For more information about this Fuse Quarterly Research Meeting please visit the event page on the Fuse website.  The presentations from the event will be available soon.


*Royal Society for the encouragement of Arts, Manufactures and Commerce

Friday, 20 January 2017

An education in how research influences parliament, policy & practice

Guest post by Charlotte Kitchen, PhD student, Mental Health Research Centre, Durham University

It seems fitting that my first post for the Fuse Open Science Blog is about my time in the Parliamentary Office of Science and Technology (POST).

I have just returned from a three-month secondment from my PhD; this meant relocating from Durham University’s Queens Campus to POST's Westminster Offices in London. As you can imagine this was a bit of a culture shock for a country girl but it was also an amazing opportunity that I would definitely recommend to others. POST is Parliament’s in-house source of independent, balanced and accessible analysis of public policy issues from across the biological, physical and social sciences, as well as engineering and technology topic areas. POST is responsible for producing briefings (usually four page summaries of a topic) for MPs and Peers in order to place the findings of academic research on these topics into a policy context for Parliamentary use. The main mechanism for achieving this is the recruitment of POST fellows (that's me!) who are PhD students who undertake short placements with the objective of producing a briefing on a topic area of interest to Parliament.

The Parliamentary Archives
Big Ben (Elizabeth Tower) at Christmas
















I was tasked with preparing a ‘POSTbrief’ on ‘selective education’ which was a responsive policy briefing based on a mini literature review. This was in reaction to the current debate on the issue and the government consultation on grammar schools, which closed in December 2016. I was required to research and write the brief, interview a range of leading academics and stakeholders, attend debates in the Houses of Commons and Lords as well as liaising with the House of Commons Education Select Committee. My PhD is in adolescent mental health so the prospect of working in a new topic area was daunting but it turned out to be a challenging and rewarding experience that has definitely improved my confidence, ability to articulate complex information and writing skills.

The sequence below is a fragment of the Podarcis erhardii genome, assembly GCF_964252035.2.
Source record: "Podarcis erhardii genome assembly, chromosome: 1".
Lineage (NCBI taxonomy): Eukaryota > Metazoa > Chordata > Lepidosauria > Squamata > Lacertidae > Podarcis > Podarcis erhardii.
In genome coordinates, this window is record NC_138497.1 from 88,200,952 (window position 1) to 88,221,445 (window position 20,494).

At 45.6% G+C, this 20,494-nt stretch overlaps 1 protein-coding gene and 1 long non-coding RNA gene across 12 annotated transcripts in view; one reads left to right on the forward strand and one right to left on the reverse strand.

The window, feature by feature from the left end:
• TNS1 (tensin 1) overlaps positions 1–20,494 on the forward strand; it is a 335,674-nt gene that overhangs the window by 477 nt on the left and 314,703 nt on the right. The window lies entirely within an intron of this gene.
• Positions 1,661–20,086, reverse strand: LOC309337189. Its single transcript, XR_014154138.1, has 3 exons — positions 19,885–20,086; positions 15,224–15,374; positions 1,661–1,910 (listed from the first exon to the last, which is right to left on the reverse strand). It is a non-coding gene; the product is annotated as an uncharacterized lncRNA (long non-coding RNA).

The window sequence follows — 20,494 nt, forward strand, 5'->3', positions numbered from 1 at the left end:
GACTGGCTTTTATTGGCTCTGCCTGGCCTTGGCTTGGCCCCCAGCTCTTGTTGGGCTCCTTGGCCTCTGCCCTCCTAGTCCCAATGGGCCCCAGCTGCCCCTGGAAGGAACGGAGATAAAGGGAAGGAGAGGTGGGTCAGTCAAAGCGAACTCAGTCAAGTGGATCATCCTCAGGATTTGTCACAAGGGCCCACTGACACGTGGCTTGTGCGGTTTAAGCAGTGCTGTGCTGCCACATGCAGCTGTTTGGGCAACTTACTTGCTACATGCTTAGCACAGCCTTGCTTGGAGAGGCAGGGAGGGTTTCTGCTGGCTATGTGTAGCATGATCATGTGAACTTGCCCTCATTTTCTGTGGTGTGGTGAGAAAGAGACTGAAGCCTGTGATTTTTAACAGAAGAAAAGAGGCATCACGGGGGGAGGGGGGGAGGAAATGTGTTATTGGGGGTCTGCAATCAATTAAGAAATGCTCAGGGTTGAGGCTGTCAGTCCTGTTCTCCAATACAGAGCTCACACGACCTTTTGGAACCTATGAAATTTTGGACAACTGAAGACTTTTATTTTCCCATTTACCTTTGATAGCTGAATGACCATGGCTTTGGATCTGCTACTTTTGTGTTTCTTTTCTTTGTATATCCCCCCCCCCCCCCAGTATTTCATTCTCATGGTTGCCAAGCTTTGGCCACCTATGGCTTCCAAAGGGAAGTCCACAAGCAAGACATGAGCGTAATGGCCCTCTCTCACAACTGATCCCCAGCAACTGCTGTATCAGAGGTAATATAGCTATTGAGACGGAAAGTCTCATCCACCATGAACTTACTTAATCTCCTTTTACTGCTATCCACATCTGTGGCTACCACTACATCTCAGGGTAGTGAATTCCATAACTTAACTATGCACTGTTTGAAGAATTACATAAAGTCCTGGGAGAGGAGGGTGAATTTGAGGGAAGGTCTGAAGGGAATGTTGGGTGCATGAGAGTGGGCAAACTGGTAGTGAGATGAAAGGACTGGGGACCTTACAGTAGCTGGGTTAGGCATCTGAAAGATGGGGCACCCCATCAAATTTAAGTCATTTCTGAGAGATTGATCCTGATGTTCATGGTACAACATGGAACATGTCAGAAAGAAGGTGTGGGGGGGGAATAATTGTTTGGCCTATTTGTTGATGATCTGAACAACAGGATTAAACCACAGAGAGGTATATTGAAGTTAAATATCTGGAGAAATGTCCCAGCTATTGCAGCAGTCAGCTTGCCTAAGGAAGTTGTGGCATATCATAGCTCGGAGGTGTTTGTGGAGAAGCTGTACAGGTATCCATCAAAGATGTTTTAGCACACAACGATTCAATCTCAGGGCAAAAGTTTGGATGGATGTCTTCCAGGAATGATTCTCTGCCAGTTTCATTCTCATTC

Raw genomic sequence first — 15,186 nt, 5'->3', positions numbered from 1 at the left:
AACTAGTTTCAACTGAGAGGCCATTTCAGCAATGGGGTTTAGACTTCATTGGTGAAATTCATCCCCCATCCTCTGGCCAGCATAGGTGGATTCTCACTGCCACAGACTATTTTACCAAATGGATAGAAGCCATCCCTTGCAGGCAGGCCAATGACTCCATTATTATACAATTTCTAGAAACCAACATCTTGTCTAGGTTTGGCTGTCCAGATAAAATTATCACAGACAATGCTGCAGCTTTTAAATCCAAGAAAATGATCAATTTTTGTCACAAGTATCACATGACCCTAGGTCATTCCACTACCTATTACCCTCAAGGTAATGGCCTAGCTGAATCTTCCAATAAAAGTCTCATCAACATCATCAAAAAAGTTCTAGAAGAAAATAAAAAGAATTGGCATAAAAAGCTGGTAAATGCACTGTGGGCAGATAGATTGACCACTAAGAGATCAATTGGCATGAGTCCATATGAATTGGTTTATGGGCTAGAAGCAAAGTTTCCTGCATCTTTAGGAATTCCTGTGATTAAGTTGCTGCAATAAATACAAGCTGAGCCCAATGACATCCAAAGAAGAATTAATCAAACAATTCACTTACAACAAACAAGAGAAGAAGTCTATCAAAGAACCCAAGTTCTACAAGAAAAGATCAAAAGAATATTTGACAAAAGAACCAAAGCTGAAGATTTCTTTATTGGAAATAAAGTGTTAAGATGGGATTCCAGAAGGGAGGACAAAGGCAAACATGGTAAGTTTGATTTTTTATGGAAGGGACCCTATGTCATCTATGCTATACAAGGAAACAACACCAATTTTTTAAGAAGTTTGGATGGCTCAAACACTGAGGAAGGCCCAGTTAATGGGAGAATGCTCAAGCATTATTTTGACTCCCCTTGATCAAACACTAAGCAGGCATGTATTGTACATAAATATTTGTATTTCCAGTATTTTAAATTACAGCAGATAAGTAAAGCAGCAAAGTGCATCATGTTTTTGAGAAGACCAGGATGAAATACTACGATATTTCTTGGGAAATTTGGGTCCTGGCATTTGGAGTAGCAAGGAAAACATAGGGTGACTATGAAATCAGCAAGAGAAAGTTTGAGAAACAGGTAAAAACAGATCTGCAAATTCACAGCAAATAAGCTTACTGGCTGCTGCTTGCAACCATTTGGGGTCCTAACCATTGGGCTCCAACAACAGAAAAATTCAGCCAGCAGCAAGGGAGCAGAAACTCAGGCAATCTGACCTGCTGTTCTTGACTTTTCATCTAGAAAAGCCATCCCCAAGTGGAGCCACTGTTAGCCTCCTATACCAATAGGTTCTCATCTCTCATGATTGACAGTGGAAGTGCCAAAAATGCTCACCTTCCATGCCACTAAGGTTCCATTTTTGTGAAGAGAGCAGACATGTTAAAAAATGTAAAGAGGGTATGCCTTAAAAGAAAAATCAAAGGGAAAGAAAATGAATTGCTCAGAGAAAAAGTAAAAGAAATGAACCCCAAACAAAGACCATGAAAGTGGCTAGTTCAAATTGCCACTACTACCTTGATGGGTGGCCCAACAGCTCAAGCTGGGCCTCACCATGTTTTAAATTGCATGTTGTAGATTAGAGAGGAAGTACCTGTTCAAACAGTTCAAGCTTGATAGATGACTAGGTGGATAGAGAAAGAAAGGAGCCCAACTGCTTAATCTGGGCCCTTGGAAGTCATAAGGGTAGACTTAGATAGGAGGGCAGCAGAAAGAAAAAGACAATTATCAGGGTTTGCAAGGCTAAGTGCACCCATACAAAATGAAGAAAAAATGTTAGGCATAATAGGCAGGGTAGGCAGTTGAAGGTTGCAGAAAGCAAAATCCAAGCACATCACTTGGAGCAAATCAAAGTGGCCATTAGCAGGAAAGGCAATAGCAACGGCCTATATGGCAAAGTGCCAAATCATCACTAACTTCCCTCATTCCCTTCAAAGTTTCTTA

Whilst working at POST, I was asked to support the House of Commons Education Select Committee during the Autumn 2016 term - a lot more interesting than it sounds! I got to meet various MPs, attend a committee meeting where I was asked to brief the committee on the topic and had the opportunity to feed directly into the everyday work of Parliament. The enquiry the Committee was undertaking on the topic will report shortly. My work at POST culminated in the publication of an open-access parliamentary briefing 'Academic Evidence on Selective Secondary Education' which was circulated to MPs on the Education Select Committee and others with an interest in the area. I also had the opportunity to undertake some speech writing for an MP (under supervision, of course) just to keep things interesting!

Mr Speaker selfie
The take home message of my blog is don’t be afraid to apply for a POST fellowship - like I was! Before I applied, people said they were too competitive and it wasn’t a good idea to take time off during your PhD but three months away from your thesis is a small price to pay for the experiences I have had in the Houses of Parliament. Where else do you work where there is not one or two, but three gift shops!? One of the more surreal highlights had to be a selfie with the Rt Hon John Bercow MP, the Speaker of the House of Commons whilst attending a Christmas Carol Service. In all seriousness, this fellowship has added a parliamentary publication to my CV, provided me with much needed policy experience, opened my eyes to how research influences parliament, policy and subsequently practice. I learnt many of the practical ways you can get your research noticed: from keeping an up to date academic biography and profile, publishing open-access so non-academic institutions can access your work, producing blogs to make your work more accessible to non-specialists and utilising social media to publicise your research.